Let's go through these terms before we dive deep.
- SQLOS can be visualized as a mini operating system built for SQL Server that works on the top of Windows Operating system. This Operating system works on the top of Windows OS to help SQL Server perform some critical functions. This means that SQLOS in many cases can also be dependent on Windows OS. SQLOS was first introduced in SQL Server 2005. In general, SQLOS performs two major functions of scheduling and memory management.
- Physical CPU can be a multicore or single-core CPU on the SQL Server box. Each core acts as an individual processor. For example: a quad core cpu means on a single die, there are 4 CPUs.
- Logical CPU is CPU visible to Operating System (OS) irrespective of number of physical CPUs for its processing needs. There could be a quad core physical CPU (4 physical CPUs); but with the help of technologies like hyperthreading double the number of physical CPUs (i.e. 8 CPUs) are exposed to OS.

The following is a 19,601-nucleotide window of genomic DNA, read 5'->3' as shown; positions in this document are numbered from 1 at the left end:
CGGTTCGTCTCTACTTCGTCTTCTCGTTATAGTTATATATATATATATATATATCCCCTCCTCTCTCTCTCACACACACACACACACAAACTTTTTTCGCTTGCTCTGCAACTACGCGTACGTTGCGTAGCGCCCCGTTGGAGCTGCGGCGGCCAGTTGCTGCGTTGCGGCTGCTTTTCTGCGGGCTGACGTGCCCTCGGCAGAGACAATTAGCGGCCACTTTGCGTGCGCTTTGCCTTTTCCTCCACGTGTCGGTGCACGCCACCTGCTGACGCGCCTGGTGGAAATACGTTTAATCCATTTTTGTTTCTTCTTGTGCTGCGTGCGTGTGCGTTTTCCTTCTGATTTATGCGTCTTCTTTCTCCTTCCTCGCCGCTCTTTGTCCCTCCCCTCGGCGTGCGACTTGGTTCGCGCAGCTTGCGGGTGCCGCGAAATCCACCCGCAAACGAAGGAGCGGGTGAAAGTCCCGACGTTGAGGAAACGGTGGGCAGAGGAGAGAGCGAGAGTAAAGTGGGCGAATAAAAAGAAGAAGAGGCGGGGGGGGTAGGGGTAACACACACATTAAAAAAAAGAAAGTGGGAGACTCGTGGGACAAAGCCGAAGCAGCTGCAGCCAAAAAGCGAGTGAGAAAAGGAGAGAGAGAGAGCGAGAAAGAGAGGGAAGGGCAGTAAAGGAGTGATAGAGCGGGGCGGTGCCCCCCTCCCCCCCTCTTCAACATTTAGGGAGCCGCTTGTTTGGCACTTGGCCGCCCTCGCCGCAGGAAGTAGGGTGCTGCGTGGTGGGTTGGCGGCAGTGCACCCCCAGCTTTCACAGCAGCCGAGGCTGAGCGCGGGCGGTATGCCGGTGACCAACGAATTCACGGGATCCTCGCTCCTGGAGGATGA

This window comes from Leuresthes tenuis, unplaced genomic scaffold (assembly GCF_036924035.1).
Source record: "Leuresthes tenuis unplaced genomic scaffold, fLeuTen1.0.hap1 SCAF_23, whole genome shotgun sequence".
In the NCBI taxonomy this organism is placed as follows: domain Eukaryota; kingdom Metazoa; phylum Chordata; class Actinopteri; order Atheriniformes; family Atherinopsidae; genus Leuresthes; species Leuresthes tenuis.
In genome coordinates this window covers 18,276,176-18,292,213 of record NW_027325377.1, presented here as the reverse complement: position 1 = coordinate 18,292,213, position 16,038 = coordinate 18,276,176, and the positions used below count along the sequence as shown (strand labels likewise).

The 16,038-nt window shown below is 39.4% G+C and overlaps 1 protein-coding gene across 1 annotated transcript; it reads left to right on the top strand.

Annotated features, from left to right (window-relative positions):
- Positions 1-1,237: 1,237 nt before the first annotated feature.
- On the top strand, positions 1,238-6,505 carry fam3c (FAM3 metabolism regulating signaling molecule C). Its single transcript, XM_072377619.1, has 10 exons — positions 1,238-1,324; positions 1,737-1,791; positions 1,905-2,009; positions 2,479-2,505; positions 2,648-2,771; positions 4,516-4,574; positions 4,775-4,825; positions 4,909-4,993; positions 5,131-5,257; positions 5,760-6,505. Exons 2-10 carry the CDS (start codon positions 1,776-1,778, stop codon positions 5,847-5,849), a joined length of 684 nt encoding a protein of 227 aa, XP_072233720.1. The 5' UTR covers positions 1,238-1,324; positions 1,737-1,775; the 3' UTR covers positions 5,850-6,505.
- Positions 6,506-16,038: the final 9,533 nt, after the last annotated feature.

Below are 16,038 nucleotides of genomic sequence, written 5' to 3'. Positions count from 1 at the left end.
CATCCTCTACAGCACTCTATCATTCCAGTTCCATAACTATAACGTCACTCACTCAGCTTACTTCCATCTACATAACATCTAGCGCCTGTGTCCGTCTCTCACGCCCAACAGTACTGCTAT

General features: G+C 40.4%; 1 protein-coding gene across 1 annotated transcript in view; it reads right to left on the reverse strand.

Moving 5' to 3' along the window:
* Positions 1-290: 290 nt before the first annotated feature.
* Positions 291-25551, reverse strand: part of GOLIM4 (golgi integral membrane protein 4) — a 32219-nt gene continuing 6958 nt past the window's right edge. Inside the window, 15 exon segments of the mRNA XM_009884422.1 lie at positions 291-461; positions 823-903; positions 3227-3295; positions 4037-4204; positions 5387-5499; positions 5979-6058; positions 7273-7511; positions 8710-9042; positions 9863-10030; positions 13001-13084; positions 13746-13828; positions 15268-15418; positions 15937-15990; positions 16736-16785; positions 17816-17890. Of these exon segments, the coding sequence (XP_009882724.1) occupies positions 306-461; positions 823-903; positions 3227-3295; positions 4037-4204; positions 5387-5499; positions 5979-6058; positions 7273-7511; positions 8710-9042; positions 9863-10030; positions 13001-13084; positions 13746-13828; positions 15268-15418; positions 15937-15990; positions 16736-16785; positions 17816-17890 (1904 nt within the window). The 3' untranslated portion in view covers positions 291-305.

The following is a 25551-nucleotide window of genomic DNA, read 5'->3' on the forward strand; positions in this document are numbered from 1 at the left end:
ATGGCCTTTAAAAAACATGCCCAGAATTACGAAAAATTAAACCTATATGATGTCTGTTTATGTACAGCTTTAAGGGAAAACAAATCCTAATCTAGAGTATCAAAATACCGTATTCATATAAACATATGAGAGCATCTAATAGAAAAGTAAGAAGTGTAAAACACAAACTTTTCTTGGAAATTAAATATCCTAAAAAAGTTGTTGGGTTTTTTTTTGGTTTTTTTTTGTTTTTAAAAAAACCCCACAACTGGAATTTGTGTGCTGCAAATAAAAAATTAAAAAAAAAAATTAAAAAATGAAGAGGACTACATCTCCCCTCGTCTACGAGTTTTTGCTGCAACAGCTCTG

- Scheduler is a logical CPU on SQL Server side. Each scheduler is mapped to one logical processors exposed by operating system. However, one logical processor can have multiple schedulers assigned to it. Schedulers can be visible or hidden. A visible scheduler is visible to SQL Server user processes, whereas, the hidden scheduler is visible only to SQL Server internal processes. One scheduler is dedicated to DAC (Dedicated admin connection). This DAC is a back entry to SQL Server for the DBA if the server hangs.
- Worker is something that executes a task. Scheduler is also called worker thread. Worker threads in SQL Sever are mapped to windows threads or fibers by scheduler.
- Task is a unit of work assigned to SQL Server. Generally a session submits a batch. This batch is broken into multiple tasks and these are processed by multiple threads. This leads to parallellism.
- Session or SPID is a connection over which requests are sent to SQL Server.